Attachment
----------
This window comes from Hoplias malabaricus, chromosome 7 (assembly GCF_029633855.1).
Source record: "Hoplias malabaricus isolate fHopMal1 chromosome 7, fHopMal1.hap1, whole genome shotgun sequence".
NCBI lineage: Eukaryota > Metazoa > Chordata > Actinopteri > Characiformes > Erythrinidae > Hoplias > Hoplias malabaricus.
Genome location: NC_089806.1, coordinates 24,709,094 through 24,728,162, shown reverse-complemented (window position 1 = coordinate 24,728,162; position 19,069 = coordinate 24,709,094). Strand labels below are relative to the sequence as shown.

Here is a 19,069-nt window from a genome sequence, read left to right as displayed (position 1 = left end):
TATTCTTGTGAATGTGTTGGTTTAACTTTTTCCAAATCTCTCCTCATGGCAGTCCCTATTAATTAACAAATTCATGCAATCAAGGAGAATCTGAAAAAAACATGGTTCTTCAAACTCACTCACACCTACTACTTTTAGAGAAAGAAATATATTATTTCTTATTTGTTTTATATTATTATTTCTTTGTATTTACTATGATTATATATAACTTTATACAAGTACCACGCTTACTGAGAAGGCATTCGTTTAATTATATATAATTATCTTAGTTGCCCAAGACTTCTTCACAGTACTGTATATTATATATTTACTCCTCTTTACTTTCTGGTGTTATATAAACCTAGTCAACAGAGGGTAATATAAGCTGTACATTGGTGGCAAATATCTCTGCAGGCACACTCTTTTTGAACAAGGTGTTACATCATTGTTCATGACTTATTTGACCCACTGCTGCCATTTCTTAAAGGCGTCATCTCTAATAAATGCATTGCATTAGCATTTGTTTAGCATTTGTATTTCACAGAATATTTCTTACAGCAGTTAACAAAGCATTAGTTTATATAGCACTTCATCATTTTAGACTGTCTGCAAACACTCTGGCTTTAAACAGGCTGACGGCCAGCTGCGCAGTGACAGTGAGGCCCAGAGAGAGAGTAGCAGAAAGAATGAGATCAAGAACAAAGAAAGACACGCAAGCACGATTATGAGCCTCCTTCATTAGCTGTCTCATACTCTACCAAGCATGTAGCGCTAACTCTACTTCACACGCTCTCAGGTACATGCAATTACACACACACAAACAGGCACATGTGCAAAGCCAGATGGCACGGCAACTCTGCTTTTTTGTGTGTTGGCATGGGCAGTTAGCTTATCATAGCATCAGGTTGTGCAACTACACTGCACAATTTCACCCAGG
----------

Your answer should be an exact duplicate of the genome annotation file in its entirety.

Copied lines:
This window comes from Hoplias malabaricus, chromosome 7 (assembly GCF_029633855.1).
Source record: "Hoplias malabaricus isolate fHopMal1 chromosome 7, fHopMal1.hap1, whole genome shotgun sequence".
NCBI lineage: Eukaryota > Metazoa > Chordata > Actinopteri > Characiformes > Erythrinidae > Hoplias > Hoplias malabaricus.
Genome location: NC_089806.1, coordinates 24,709,094 through 24,728,162, shown reverse-complemented (window position 1 = coordinate 24,728,162; position 19,069 = coordinate 24,709,094). Strand labels below are relative to the sequence as shown.

Here is a 19,069-nt window from a genome sequence, read left to right as displayed (position 1 = left end):
TATTCTTGTGAATGTGTTGGTTTAACTTTTTCCAAATCTCTCCTCATGGCAGTCCCTATTAATTAACAAATTCATGCAATCAAGGAGAATCTGAAAAAAACATGGTTCTTCAAACTCACTCACACCTACTACTTTTAGAGAAAGAAATATATTATTTCTTATTTGTTTTATATTATTATTTCTTTGTATTTACTATGATTATATATAACTTTATACAAGTACCACGCTTACTGAGAAGGCATTCGTTTAATTATATATAATTATCTTAGTTGCCCAAGACTTCTTCACAGTACTGTATATTATATATTTACTCCTCTTTACTTTCTGGTGTTATATAAACCTAGTCAACAGAGGGTAATATAAGCTGTACATTGGTGGCAAATATCTCTGCAGGCACACTCTTTTTGAACAAGGTGTTACATCATTGTTCATGACTTATTTGACCCACTGCTGCCATTTCTTAAAGGCGTCATCTCTAATAAATGCATTGCATTAGCATTTGTTTAGCATTTGTATTTCACAGAATATTTCTTACAGCAGTTAACAAAGCATTAGTTTATATAGCACTTCATCATTTTAGACTGTCTGCAAACACTCTGGCTTTAAACAGGCTGACGGCCAGCTGCGCAGTGACAGTGAGGCCCAGAGAGAGAGTAGCAGAAAGAATGAGATCAAGAACAAAGAAAGACACGCAAGCACGATTATGAGCCTCCTTCATTAGCTGTCTCATACTCTACCAAGCATGTAGCGCTAACTCTACTTCACACGCTCTCAGGTACATGCAATTACACACACACAAACAGGCACATGTGCAAAGCCAGATGGCACGGCAACTCTGCTTTTTTGTGTGTTGGCATGGGCAGTTAGCTTATCATAGCATCAGGTTGTGCAACTACACTGCACAATTTCACCCAGG